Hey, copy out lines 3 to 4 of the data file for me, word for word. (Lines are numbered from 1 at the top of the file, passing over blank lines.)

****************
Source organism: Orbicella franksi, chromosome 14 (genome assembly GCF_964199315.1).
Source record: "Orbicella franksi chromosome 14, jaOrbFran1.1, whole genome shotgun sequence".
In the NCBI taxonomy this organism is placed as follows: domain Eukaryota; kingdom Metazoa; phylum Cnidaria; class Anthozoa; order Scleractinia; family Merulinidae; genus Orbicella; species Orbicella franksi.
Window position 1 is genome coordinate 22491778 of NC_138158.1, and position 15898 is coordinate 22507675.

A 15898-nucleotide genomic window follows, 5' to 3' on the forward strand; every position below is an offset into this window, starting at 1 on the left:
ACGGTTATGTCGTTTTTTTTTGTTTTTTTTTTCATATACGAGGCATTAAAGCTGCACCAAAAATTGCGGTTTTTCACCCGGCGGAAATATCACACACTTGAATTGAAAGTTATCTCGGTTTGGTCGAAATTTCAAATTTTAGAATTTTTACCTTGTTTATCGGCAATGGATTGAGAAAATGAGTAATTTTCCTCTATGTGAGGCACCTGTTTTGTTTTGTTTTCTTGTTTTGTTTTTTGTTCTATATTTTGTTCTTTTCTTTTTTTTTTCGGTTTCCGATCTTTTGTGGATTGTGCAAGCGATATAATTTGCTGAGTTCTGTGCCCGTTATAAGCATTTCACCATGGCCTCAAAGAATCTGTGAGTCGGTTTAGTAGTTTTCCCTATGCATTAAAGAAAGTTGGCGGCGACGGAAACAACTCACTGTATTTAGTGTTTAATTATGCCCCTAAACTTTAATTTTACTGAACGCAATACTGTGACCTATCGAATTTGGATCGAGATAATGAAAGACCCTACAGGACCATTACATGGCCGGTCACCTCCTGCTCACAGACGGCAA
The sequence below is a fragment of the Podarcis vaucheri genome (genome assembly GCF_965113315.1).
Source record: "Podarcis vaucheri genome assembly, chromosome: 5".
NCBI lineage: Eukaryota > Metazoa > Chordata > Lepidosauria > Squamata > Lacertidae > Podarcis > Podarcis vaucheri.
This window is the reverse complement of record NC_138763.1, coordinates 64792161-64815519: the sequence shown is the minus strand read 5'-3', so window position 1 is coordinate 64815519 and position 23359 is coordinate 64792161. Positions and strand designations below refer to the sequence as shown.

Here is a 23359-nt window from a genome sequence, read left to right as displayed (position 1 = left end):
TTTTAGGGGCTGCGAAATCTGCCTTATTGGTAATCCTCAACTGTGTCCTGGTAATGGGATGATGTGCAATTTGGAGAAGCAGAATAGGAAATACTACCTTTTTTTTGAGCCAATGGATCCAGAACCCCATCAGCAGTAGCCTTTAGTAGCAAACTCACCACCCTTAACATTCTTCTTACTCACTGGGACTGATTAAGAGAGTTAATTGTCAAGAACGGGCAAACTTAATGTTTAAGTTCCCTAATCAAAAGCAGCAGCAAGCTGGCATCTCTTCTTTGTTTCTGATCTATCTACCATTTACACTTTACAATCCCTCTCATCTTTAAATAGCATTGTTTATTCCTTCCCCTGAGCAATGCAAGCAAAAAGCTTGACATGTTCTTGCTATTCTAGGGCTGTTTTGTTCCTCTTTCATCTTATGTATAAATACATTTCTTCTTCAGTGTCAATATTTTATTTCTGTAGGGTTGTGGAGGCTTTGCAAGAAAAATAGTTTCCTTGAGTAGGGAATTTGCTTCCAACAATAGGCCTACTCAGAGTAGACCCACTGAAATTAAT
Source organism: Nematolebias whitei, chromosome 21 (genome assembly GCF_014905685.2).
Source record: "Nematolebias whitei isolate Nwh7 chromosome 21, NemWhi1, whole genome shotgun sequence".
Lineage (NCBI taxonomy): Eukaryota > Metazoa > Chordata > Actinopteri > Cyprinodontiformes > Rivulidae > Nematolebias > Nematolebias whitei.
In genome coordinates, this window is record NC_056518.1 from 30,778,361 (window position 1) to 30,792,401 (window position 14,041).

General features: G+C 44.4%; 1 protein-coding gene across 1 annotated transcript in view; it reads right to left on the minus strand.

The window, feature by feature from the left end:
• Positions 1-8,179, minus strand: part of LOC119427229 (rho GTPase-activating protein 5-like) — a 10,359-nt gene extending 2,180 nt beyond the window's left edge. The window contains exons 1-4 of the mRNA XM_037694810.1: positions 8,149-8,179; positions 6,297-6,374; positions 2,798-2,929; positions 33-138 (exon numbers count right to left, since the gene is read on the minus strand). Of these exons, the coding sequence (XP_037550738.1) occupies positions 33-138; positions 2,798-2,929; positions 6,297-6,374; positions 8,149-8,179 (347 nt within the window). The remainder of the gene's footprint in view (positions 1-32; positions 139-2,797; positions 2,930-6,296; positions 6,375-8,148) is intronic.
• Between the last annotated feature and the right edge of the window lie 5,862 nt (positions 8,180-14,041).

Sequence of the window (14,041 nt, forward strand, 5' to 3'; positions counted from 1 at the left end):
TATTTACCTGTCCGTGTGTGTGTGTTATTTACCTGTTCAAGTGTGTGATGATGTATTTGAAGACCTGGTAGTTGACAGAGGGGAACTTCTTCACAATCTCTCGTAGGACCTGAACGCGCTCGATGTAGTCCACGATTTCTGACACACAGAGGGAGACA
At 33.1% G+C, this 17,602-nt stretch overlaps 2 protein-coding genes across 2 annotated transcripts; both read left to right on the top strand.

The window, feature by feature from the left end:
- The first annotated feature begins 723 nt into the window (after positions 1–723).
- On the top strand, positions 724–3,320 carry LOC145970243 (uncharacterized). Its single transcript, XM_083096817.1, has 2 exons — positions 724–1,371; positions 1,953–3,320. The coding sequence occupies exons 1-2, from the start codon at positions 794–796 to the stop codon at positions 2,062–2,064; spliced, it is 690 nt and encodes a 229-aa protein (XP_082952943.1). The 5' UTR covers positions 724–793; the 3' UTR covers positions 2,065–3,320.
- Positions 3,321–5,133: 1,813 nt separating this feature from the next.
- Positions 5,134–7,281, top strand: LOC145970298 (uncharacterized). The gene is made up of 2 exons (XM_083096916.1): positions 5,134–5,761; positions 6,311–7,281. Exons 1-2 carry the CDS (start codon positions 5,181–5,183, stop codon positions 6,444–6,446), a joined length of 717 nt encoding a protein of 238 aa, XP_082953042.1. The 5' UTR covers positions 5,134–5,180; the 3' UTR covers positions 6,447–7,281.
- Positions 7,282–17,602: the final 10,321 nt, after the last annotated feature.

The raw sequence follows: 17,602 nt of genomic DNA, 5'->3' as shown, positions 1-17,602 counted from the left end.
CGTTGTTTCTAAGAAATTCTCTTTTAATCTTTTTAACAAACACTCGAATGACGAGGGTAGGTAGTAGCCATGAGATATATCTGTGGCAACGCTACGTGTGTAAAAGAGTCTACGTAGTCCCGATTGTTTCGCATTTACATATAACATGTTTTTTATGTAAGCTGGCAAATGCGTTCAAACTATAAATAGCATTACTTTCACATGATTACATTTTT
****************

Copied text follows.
In the NCBI taxonomy this organism is placed as follows: domain Eukaryota; kingdom Metazoa; phylum Cnidaria; class Anthozoa; order Scleractinia; family Merulinidae; genus Orbicella; species Orbicella franksi.
Window position 1 is genome coordinate 22491778 of NC_138158.1, and position 15898 is coordinate 22507675.